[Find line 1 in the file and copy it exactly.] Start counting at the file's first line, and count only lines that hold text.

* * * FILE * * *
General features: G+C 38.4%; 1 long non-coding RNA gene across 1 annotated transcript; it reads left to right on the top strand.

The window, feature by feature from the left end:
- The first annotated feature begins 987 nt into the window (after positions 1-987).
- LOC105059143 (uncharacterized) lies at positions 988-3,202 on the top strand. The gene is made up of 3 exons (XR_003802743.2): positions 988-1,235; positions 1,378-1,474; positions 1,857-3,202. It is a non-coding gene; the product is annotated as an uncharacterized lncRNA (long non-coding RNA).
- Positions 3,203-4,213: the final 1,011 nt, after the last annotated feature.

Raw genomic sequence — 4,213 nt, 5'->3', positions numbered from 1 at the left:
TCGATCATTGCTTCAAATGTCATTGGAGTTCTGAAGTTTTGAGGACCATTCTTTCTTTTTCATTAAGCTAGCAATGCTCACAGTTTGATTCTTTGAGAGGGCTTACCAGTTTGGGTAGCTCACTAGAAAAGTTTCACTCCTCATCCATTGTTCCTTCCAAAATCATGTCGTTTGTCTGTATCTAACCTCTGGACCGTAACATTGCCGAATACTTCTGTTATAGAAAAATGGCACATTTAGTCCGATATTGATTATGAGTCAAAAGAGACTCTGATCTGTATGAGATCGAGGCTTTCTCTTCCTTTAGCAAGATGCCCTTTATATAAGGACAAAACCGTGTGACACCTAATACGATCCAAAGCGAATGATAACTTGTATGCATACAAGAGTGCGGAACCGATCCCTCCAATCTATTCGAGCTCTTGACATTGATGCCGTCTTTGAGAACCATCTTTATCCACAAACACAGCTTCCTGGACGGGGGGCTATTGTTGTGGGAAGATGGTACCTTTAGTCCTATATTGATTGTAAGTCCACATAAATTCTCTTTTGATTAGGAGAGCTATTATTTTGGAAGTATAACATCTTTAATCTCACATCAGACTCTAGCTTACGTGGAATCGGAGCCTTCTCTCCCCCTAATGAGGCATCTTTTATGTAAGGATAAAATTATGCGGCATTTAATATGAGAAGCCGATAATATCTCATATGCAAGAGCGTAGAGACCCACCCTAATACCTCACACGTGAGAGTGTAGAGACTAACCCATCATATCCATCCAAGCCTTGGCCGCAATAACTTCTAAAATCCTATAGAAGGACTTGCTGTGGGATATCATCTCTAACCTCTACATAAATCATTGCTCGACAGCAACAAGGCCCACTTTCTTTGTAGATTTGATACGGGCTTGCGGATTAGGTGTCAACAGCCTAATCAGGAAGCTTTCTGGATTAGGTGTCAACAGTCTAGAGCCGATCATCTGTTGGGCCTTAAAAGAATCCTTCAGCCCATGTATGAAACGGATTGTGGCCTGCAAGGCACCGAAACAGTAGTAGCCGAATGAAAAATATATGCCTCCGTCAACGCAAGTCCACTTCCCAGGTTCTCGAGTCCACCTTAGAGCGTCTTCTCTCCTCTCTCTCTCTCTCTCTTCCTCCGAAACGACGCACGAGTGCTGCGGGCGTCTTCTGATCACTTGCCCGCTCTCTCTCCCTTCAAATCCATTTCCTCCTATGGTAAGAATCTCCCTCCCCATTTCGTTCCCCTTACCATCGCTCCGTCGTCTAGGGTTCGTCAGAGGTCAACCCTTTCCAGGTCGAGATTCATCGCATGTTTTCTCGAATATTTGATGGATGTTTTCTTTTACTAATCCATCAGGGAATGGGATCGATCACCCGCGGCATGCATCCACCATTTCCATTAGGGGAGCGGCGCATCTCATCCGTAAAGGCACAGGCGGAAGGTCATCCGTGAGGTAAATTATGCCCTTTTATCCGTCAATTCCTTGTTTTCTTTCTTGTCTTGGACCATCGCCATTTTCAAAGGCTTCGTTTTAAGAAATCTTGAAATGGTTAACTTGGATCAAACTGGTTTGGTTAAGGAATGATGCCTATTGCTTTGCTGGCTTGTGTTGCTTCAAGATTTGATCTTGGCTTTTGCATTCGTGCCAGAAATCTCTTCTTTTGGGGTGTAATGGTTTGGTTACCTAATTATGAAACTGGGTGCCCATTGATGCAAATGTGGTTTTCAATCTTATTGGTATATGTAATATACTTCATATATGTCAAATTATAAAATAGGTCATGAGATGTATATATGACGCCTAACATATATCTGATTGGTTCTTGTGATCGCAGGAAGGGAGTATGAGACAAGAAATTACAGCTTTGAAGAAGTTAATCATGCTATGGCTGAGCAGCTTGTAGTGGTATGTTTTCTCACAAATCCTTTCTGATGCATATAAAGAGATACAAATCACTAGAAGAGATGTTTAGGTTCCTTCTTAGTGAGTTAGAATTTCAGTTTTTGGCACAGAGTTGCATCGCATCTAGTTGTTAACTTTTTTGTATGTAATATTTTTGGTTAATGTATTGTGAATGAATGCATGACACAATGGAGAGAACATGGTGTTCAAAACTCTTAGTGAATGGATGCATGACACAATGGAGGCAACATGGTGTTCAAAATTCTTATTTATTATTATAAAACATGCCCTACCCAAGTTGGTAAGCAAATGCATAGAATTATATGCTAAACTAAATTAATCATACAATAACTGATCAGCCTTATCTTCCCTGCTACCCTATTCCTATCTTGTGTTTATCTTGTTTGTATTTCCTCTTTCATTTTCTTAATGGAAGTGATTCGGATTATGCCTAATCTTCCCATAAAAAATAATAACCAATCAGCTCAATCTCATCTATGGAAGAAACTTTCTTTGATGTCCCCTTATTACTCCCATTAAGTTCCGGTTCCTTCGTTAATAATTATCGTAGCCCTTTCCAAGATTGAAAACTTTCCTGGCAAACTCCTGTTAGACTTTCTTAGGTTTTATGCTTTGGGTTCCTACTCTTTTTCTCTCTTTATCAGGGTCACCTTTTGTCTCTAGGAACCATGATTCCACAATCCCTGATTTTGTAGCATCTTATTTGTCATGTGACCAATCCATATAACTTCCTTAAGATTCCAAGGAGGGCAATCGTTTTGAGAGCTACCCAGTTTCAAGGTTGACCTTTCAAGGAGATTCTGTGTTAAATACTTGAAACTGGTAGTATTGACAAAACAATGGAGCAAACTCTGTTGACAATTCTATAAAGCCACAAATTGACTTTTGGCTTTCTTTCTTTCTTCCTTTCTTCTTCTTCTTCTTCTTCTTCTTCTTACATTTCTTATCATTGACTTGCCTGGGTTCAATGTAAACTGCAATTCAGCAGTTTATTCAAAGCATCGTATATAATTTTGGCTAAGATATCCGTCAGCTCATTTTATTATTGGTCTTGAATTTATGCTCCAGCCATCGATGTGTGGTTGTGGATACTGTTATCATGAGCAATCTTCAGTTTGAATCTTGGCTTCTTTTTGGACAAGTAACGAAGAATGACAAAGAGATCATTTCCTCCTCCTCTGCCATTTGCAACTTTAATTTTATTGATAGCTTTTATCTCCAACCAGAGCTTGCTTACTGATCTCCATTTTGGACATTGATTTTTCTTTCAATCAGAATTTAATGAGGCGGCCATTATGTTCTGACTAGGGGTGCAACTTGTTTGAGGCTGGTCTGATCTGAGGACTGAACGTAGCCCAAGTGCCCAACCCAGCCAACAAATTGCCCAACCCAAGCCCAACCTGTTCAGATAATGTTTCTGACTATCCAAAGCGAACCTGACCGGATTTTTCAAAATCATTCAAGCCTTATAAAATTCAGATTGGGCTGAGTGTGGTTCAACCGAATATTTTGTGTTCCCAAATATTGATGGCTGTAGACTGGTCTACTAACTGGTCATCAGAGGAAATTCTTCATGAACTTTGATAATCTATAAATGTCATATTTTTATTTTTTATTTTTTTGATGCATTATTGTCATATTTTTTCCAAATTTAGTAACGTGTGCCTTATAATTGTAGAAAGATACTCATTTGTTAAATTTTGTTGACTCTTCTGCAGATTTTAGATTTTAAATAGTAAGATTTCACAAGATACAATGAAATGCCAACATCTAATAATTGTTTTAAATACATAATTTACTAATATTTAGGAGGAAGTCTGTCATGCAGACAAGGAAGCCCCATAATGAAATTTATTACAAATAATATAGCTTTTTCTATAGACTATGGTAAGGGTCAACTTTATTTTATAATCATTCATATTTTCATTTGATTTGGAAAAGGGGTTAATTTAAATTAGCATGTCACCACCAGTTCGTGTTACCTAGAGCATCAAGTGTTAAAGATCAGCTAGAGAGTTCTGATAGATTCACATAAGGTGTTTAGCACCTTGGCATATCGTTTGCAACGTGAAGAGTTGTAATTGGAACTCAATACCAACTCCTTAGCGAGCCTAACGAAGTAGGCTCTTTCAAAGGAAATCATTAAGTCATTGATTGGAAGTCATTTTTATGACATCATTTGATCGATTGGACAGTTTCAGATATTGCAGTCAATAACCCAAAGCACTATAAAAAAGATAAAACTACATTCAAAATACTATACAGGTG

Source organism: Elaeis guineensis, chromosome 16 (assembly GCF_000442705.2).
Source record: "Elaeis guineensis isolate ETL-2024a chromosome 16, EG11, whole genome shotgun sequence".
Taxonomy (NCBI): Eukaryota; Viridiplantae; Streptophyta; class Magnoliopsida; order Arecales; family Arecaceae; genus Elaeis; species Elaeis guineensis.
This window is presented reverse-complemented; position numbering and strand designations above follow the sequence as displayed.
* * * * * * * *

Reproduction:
General features: G+C 38.4%; 1 long non-coding RNA gene across 1 annotated transcript; it reads left to right on the top strand.